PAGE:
Chiang Mai Shopping

A trip to Chiang Mai was long overdue. Over eight years had passed since I was first there and over three years since I moved to Bangkok. Living in Thailand, it’s hard to escape the allure of Chiang Mai. Every Bangkokian tells you how it’s a shopping haven, a creative paradise and a beautiful, peaceful place. So when Nisha asked if I could go there for a few days to source for Arastan, the decision was easy.

Chiang Mai is the creative cradle of Thailand. Nestled in a valley surrounded by the Doi Inthanon mountain range in the northwestern part of the country, it’s the second largest city in Thailand. Yet, time moves much slower there. The verdant mountains and misty cloudy sky create the perfect backdrop to the slow paced, relaxed vibe of the city. Upon my arrival, I wandered through the town, covering the major section on foot, admiring the ingenuity of the artisans, soaking in the creativity and naturalness of the people, chatting with the shop owners and artists. It was completely relaxed, convenient and interesting – a true shopper’s paradise.

Hmong Market

Hmong Market

My second day was devoted to textiles. Influences from neighboring Myanmar and Laos along with the colourful traditions and skills of Thailand’s own hill tribes lend a distinct and beautiful touch to the goods found in the city. Vibrant intricately embroidered and adorned textiles for everyday life are the trade mark of the hill tribe people. Life’s milestones are always marked with hand woven textiles that incorporate the most beautiful and treasured materials and symbolic designs e.g. the baby wrap, the wedding sarong or the funeral cloth. Weaving styles, colours, embellishments like beads and pom-poms, they all start to take on a meaning, a name and a purpose. It’s addictive and fascinating to sift through textile shops and Chiang Mai has its share of choice ones.

Day three I focused on silver. The Karen people’s skillful silversmiths create hand-hammered pieces that never stray far from everyday symbols and the natural environment around them e.g. the frangipani flower, a woven cloth, the roughness of a stone, insects, fish or tree bark. Several streets around town are devoted to silver so there is plenty to look through. A trip to some of the nearby villages dedicated exclusively to silver making will be on my itinerary next time, for sure.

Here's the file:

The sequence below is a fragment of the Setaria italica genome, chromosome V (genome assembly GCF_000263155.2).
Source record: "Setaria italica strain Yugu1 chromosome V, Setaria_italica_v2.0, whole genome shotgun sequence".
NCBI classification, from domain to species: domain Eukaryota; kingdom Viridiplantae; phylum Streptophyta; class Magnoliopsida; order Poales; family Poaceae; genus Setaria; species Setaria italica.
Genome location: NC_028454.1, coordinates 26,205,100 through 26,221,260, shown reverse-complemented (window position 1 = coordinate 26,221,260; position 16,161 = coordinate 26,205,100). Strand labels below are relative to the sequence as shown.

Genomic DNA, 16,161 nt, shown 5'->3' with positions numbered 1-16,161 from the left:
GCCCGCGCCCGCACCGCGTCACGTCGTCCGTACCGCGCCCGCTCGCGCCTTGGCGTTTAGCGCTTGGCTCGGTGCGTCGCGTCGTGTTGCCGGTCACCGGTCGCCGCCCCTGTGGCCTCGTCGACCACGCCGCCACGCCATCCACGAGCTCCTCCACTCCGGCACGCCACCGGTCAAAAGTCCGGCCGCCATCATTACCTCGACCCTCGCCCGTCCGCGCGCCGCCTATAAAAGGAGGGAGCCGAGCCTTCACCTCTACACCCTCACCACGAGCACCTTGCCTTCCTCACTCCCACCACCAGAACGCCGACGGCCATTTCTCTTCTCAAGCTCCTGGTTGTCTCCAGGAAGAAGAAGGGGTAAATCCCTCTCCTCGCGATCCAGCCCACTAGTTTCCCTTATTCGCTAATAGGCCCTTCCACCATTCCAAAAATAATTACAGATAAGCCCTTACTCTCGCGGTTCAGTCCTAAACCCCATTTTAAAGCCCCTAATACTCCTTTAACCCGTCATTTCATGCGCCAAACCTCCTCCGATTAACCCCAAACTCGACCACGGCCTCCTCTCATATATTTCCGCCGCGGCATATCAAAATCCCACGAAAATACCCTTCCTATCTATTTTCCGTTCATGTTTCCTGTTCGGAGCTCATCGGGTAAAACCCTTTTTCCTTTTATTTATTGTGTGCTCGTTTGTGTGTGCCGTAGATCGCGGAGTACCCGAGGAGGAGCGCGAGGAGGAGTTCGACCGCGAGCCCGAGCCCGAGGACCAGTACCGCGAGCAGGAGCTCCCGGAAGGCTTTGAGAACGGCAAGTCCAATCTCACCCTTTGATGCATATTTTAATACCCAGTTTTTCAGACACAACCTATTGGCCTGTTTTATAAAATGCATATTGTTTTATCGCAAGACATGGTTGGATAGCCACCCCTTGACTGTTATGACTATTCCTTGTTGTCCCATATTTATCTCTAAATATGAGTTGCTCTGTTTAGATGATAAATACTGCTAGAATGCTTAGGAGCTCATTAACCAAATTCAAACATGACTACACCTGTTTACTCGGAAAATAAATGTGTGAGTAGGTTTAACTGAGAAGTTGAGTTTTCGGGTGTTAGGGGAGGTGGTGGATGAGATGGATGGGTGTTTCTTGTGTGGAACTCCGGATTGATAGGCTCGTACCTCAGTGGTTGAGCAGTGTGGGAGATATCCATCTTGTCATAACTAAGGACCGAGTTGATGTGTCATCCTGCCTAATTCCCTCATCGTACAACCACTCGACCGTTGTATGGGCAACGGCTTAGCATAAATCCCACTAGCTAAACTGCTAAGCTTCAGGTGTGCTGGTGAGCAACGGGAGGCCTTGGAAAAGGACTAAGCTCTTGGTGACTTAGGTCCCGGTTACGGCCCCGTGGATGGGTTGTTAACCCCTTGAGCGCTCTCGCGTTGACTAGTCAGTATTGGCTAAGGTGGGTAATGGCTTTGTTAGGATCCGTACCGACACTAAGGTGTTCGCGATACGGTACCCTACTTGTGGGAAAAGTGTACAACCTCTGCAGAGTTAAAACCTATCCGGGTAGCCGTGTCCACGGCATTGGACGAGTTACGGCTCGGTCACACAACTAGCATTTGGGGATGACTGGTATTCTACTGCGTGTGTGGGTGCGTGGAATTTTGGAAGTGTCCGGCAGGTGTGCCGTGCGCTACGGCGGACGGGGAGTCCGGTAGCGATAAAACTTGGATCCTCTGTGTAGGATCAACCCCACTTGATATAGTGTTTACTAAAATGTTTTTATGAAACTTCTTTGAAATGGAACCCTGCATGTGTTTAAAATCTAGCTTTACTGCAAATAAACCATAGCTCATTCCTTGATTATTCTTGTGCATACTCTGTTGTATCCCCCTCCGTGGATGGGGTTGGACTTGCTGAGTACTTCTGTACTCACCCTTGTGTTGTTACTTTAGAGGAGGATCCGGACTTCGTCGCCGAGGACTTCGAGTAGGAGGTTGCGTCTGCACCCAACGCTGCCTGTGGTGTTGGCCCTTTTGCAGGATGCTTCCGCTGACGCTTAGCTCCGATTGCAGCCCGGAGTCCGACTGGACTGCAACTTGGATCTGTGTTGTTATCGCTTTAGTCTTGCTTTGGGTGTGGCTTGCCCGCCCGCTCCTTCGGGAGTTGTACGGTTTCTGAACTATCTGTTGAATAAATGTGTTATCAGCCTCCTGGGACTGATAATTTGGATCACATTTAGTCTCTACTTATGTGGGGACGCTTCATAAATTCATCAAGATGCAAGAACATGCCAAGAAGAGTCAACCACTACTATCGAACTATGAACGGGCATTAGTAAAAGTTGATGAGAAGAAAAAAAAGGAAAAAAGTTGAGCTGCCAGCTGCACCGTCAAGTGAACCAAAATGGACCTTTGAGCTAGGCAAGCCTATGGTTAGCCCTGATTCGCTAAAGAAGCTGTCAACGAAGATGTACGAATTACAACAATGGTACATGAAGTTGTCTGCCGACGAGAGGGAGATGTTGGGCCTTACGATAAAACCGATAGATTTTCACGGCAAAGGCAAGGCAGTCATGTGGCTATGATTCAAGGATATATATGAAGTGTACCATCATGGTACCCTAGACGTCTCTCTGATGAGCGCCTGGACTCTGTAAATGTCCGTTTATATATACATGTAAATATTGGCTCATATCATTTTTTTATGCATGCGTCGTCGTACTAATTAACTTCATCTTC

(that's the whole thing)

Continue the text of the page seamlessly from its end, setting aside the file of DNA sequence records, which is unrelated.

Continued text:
Eggshells on Lacquer

Eggshells on Lacquer

Bamboo Base for Lacquer

Bamboo Base for Lacquer

Lastly, it was time to hunt down some special lacquer. Lacquerware is another handicraft that has been cultivated and refined in the Chiang Mai area. The patience and skill necessary to finish one piece is inspiring. First the shape must be formed with strips of bamboo then a coat of lacquer and glue is applied and allowed to dry. Next, seven layers of paint must be applied, allowing 1 week between layers and polishing with sandpaper between each layer. Once the piece is formed and painted the artist can begin the decorative process such as gold leaf, eggshell, engraving or painting. Being able to see some of these steps in progress, it’s easy to understand the spectrum of workmanship and quality when shopping for lacquer.

Vastly different from my first trip to Chiang Mai when I was on a cooking mission – but no less enjoyable that’s for sure. Chiang Mai, continue on your artistic path, I’ll be back soon.

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2 Comments

  1. Tani Lall
    Posted 15 April 2013 at 08:27 | Permalink

    Interested in your textiles…find them exciting.

    • Posted 28 April 2013 at 18:04 | Permalink

      Thanks Tani. We use them to create limited edition cushions and ottomans that will be available online shortly!

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